Russia's central bank cuts key interest rate to 7.5 percent

  • The central bank said it would also consider further cuts to the rate this year as annual inflation, which stood at 2.2 percent in January, was "sustainably low."
  • Friday's 25 basis point cut was in line with predictions from 18 of 20 analysts and economists polled by Reuters beforehand.
Bank of Russia Governor,Elvira Nabiullina
Andrey Rudakov | Bloomberg | Getty Images
Bank of Russia Governor,Elvira Nabiullina

Russia's central bank cut its key interest rate to 7.5 percent on Friday after lower inflation gave it scope to reduce lending costs ahead of a presidential election next month.

The central bank said it would also consider further cuts to the rate this year as annual inflation, which stood at 2.2 percent in January, was "sustainably low."

The bank cut its key rate six times last year as inflation, once stubbornly high and at double-digit levels, slipped below its target of 4 percent.

Friday's 25 basis point cut was in line with predictions from 18 of 20 analysts and economists polled by Reuters beforehand.

"Annual inflation remains sustainably low. Inflation expectations are diminishing progressively. Short-term pro-inflationary risks have abated.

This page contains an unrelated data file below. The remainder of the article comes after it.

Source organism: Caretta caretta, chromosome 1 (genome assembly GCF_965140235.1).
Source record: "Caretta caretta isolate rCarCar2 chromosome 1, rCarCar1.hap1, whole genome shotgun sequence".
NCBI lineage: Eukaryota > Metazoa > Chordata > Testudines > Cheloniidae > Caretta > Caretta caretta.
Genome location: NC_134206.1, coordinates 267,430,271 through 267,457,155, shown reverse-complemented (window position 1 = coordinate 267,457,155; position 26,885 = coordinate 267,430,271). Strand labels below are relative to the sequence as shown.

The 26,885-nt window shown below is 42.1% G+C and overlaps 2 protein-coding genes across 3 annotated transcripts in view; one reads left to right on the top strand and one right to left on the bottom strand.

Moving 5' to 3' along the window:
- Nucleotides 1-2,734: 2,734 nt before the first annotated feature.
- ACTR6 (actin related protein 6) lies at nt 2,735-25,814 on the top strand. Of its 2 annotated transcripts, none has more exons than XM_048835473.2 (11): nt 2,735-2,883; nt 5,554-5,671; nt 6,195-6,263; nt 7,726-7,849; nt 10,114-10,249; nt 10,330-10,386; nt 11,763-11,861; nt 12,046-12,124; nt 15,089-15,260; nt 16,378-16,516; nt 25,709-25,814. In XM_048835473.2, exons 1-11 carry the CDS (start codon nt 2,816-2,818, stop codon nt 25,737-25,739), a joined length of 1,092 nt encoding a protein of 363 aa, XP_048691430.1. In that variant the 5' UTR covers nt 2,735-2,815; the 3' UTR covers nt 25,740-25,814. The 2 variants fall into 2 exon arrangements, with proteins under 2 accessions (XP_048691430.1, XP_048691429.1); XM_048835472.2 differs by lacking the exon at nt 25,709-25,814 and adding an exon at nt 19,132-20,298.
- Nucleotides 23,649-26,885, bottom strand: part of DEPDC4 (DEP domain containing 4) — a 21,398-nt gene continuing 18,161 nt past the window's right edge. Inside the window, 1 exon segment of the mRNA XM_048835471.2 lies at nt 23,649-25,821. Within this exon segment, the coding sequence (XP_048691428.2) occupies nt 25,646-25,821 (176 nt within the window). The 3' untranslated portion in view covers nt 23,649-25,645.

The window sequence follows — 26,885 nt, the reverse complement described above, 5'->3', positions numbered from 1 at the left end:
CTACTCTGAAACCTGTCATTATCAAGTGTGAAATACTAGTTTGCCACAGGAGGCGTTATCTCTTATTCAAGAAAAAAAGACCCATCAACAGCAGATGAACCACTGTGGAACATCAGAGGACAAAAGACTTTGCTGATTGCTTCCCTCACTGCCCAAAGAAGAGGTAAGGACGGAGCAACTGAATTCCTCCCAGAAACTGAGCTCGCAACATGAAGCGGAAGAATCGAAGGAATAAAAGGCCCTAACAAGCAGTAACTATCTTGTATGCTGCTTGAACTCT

Therefore the balance of inflationary and economic risks has shifted slightly towards the risks to economic growth," the central bank said in a statement.

"This year annual inflation is much less likely to exceed 4 percent. In this environment the Bank of Russia will continue to reduce the key rate and may complete the transition from moderately tight to neutral monetary policy in 2018."

The rouble firmed to 57.92 versus the dollar after the decision, compared to a rate of 58.11 shortly before.

Lower rates are beneficial for Russia as they spur economic growth by boosting consumer demand through cheaper lending.

That could please voters ahead of a presidential election on March 18 by making consumer credit and mortgages cheaper.

While incumbent Vladimir Putin is widely expected to be re-elected, some analysts say lower living standards could prompt voters to stay away from the polls in protest, frustrating the Kremlin which is keen to ensure a high turnout.

A decision by the United States to hold off imposing sanctions on Russian sovereign debt allowed the central bank to stick to its rate-cutting policy.

Elvira Nabiullina, the central bank's governor, said last week that the regulator might trim rates faster than previously thought as inflationary risks related to external factors had eased.

The next rate-setting meeting is scheduled for March 23.